Bay City Rollers Singer Les McKeown Dead at 65

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The Bay City Rollers (L-R): Derek Longmuir, Eric Faulkner, Alan Longmuir, Les McKeown and Stuart Wood

Les McKeown, the longtime frontman for the Scottish pop group the Bay City Rollers, died April 20, 2021. The news of his sudden passing at his home at age 65 was shared by his family on his Twitter account on April 22.

The ’70s pop group were formed by bassist Alan Longmuir and his drummer brother Derek, along with Gordon “Nobby” Clark, who formed the group as the Saxons in 1966. The name change came when one of the band members threw a dart at a map of the United States and it landed in Bay City, Mich.

McKeown, born in Edinburgh, Scotland on Nov. 12, 1955, joined the group in 1973.

Les McKeown, via the Bay City Rollers Facebook page

Signed to Bell Records, they first hit the U.K. singles chart in 1971 with “Keep on Dancing,” which was followed by other hits including “Remember (Sha La La),” “Shang-a-Lang” and a cover of the Four Seasons “Bye Bye Baby,” which reached #1 in the U.K. in 1975. By that time, they’d become one of the most popular groups in the U.K., sparking a rabid following among young girls that took on the name Rollermania. The group’s distinctive style of fashion, highlighted by tartan trousers and scarves, was assumed by their teenaged fans, who became known as the “Tartan Horde.”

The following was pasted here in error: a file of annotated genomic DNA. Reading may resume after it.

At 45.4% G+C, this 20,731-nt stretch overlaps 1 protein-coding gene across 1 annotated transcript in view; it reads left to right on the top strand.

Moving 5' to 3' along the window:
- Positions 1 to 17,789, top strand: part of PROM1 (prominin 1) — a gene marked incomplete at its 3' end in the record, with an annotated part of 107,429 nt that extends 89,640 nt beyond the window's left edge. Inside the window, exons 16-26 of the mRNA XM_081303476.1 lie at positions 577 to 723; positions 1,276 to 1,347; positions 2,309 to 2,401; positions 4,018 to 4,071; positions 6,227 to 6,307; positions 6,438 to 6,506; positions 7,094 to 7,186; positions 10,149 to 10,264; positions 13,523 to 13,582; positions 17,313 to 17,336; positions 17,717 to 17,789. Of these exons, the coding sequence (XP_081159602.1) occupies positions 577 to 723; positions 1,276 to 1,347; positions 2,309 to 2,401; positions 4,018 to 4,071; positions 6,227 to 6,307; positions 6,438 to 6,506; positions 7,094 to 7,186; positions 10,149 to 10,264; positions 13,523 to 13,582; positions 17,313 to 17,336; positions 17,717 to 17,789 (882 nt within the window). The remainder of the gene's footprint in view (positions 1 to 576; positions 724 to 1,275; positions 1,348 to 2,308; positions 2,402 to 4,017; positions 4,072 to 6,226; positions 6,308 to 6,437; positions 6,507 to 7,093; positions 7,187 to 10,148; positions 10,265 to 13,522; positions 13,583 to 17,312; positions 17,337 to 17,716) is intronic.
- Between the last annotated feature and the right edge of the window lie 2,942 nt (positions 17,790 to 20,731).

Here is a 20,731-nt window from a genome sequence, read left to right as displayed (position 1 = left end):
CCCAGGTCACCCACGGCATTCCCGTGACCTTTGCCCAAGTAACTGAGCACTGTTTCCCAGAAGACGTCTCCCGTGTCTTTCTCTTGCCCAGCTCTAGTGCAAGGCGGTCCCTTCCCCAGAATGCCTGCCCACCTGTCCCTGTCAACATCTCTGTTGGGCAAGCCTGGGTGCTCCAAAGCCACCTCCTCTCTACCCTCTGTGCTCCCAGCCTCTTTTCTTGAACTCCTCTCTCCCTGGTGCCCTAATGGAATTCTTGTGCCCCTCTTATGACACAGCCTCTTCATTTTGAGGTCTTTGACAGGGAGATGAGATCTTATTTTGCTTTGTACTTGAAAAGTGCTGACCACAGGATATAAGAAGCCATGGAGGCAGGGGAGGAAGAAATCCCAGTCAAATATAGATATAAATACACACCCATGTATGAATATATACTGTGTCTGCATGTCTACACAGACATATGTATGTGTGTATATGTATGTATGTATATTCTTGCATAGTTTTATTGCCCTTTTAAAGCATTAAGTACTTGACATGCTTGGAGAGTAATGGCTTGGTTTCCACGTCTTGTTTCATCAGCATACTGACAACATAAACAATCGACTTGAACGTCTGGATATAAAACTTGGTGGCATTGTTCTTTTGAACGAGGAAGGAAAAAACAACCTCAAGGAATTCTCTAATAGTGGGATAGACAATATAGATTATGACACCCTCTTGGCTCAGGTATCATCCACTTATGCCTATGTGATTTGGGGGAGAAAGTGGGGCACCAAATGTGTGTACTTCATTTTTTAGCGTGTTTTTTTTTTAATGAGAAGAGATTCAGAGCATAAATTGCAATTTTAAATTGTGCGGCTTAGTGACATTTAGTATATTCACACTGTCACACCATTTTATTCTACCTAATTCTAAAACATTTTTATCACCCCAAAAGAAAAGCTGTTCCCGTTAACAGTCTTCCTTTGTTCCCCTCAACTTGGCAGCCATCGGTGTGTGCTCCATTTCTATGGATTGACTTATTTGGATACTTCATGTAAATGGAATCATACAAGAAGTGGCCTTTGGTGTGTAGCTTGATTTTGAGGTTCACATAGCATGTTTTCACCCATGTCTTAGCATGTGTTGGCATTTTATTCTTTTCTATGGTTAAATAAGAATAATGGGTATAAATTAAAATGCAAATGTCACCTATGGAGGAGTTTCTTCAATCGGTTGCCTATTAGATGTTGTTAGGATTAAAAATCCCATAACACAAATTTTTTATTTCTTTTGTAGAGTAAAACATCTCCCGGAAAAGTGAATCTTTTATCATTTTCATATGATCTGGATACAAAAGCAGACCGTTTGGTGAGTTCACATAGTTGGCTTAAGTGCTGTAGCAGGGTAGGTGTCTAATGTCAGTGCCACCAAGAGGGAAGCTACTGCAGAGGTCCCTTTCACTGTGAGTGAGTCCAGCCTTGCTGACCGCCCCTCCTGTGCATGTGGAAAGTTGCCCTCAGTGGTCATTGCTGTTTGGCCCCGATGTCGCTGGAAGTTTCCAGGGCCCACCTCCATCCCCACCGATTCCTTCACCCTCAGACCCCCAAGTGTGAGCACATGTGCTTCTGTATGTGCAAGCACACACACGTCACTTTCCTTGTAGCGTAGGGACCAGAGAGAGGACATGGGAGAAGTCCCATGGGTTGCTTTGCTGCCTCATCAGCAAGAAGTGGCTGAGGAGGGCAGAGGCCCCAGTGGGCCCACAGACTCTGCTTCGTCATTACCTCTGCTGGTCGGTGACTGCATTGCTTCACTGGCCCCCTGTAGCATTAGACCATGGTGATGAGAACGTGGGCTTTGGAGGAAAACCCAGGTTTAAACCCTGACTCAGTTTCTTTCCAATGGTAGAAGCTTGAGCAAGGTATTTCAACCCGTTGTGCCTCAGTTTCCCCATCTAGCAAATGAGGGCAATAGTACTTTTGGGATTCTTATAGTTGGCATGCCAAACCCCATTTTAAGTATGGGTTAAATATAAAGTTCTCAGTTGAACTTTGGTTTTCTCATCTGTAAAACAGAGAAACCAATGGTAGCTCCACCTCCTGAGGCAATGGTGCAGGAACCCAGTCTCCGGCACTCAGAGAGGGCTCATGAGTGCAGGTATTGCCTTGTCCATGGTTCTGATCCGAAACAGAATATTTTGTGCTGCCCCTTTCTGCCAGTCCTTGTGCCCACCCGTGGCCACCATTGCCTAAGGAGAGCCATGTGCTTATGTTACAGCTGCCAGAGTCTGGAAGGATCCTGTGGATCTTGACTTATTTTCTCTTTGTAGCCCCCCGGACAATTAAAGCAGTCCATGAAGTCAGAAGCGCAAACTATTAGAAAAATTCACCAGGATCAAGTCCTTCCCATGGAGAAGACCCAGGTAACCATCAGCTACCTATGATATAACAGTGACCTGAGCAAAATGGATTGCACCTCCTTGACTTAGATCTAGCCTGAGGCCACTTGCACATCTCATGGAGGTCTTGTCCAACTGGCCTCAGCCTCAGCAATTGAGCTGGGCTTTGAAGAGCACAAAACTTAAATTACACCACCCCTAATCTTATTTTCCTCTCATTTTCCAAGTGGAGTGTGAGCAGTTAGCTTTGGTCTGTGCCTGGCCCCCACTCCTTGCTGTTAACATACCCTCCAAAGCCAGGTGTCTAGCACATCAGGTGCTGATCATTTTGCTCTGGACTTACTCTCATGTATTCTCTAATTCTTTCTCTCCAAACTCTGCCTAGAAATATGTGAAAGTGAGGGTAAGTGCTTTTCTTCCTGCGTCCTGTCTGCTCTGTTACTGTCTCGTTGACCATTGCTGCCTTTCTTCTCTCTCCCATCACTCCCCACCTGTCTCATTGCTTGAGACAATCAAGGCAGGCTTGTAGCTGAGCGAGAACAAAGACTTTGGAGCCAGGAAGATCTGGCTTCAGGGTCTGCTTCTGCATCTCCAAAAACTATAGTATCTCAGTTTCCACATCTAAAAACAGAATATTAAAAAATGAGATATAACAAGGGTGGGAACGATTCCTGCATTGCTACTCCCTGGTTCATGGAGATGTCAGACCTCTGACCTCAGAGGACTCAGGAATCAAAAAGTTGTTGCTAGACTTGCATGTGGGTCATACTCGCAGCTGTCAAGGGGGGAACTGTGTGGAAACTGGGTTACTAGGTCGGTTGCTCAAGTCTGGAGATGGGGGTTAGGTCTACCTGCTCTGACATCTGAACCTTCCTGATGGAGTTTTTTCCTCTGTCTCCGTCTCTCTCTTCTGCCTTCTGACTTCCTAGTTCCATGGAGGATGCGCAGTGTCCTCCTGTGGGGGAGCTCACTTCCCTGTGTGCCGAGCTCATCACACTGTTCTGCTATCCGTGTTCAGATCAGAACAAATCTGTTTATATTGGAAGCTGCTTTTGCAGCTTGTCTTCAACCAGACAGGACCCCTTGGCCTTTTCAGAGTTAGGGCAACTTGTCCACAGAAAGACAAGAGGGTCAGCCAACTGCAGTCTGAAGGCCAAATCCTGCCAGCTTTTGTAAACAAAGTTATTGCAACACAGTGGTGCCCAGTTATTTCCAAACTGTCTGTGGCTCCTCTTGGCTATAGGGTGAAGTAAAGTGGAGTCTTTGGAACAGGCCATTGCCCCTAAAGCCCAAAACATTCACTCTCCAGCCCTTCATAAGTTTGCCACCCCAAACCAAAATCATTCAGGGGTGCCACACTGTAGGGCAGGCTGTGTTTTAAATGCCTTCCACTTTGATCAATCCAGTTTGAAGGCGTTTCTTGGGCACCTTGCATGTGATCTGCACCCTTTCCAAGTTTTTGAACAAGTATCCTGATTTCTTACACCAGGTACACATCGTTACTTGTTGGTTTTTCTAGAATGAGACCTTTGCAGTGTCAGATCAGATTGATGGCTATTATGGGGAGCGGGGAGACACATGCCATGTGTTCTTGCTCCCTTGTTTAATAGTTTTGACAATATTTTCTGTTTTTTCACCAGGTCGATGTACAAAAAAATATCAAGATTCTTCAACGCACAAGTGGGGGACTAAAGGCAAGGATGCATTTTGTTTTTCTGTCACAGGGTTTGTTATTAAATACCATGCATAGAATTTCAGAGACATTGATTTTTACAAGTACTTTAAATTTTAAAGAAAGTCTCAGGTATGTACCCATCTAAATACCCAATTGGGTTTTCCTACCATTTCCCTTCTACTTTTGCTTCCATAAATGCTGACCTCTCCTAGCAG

The Bay City Rollers’ popularity extended to the United States in 1975 as well, where, signed to the new Arista label, they reached #1 with “Saturday Night.” The group ultimately scored two more top 10 singles in the U.S., “Money Honey” (1976) and “You Made Me Believe in magic” (1977). A cover of the Dusty Springfield hit “I Only Want to Be With You” made the charts in both the U.S. and the U.K.

Watch the Bay City Rollers perform “Saturday Night” on The Midnight Special in 1976

Related: The #1 singles of 1975

McKeown left the group in 1978 but returned for a series of comeback performances in 2015.

McKeown’s cause of death was not revealed. The band’s co-founder Alan Longmuir died in 2018.

Related: Musicians we’ve lost in 2021

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